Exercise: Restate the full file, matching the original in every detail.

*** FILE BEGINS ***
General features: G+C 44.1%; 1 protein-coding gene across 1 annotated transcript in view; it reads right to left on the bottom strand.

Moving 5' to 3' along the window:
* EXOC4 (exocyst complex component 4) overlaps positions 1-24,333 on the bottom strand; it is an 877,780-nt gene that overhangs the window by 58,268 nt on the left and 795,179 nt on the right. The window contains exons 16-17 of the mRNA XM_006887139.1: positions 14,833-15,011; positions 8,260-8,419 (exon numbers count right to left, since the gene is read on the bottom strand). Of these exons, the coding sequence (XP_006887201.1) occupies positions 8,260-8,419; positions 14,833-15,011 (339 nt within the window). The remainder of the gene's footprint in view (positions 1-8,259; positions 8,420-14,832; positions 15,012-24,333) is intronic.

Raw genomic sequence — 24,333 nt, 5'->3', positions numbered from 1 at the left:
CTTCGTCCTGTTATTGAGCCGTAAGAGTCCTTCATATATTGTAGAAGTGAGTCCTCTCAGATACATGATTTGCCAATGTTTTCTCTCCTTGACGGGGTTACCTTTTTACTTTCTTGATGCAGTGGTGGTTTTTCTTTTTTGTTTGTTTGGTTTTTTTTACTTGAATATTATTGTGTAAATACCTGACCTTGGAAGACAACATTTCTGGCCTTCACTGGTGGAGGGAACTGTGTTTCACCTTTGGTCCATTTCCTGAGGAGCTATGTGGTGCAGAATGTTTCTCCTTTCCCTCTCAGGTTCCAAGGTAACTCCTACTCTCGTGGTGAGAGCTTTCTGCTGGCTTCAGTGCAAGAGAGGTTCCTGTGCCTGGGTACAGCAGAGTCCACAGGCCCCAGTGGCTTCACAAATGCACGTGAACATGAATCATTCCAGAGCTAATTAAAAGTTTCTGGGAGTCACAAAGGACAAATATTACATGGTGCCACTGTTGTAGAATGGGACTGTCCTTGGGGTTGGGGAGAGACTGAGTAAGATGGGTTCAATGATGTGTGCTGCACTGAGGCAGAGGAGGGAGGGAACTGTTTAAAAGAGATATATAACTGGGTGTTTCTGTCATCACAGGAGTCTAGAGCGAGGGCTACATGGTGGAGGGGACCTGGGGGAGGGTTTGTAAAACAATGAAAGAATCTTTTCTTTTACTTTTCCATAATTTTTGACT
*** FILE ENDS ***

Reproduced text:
General features: G+C 44.1%; 1 protein-coding gene across 1 annotated transcript in view; it reads right to left on the bottom strand.

Moving 5' to 3' along the window:
* EXOC4 (exocyst complex component 4) overlaps positions 1-24,333 on the bottom strand; it is an 877,780-nt gene that overhangs the window by 58,268 nt on the left and 795,179 nt on the right. The window contains exons 16-17 of the mRNA XM_006887139.1: positions 14,833-15,011; positions 8,260-8,419 (exon numbers count right to left, since the gene is read on the bottom strand). Of these exons, the coding sequence (XP_006887201.1) occupies positions 8,260-8,419; positions 14,833-15,011 (339 nt within the window). The remainder of the gene's footprint in view (positions 1-8,259; positions 8,420-14,832; positions 15,012-24,333) is intronic.

Raw genomic sequence — 24,333 nt, 5'->3', positions numbered from 1 at the left:
CTTCGTCCTGTTATTGAGCCGTAAGAGTCCTTCATATATTGTAGAAGTGAGTCCTCTCAGATACATGATTTGCCAATGTTTTCTCTCCTTGACGGGGTTACCTTTTTACTTTCTTGATGCAGTGGTGGTTTTTCTTTTTTGTTTGTTTGGTTTTTTTTACTTGAATATTATTGTGTAAATACCTGACCTTGGAAGACAACATTTCTGGCCTTCACTGGTGGAGGGAACTGTGTTTCACCTTTGGTCCATTTCCTGAGGAGCTATGTGGTGCAGAATGTTTCTCCTTTCCCTCTCAGGTTCCAAGGTAACTCCTACTCTCGTGGTGAGAGCTTTCTGCTGGCTTCAGTGCAAGAGAGGTTCCTGTGCCTGGGTACAGCAGAGTCCACAGGCCCCAGTGGCTTCACAAATGCACGTGAACATGAATCATTCCAGAGCTAATTAAAAGTTTCTGGGAGTCACAAAGGACAAATATTACATGGTGCCACTGTTGTAGAATGGGACTGTCCTTGGGGTTGGGGAGAGACTGAGTAAGATGGGTTCAATGATGTGTGCTGCACTGAGGCAGAGGAGGGAGGGAACTGTTTAAAAGAGATATATAACTGGGTGTTTCTGTCATCACAGGAGTCTAGAGCGAGGGCTACATGGTGGAGGGGACCTGGGGGAGGGTTTGTAAAACAATGAAAGAATCTTTTCTTTTACTTTTCCATAATTTTTGACT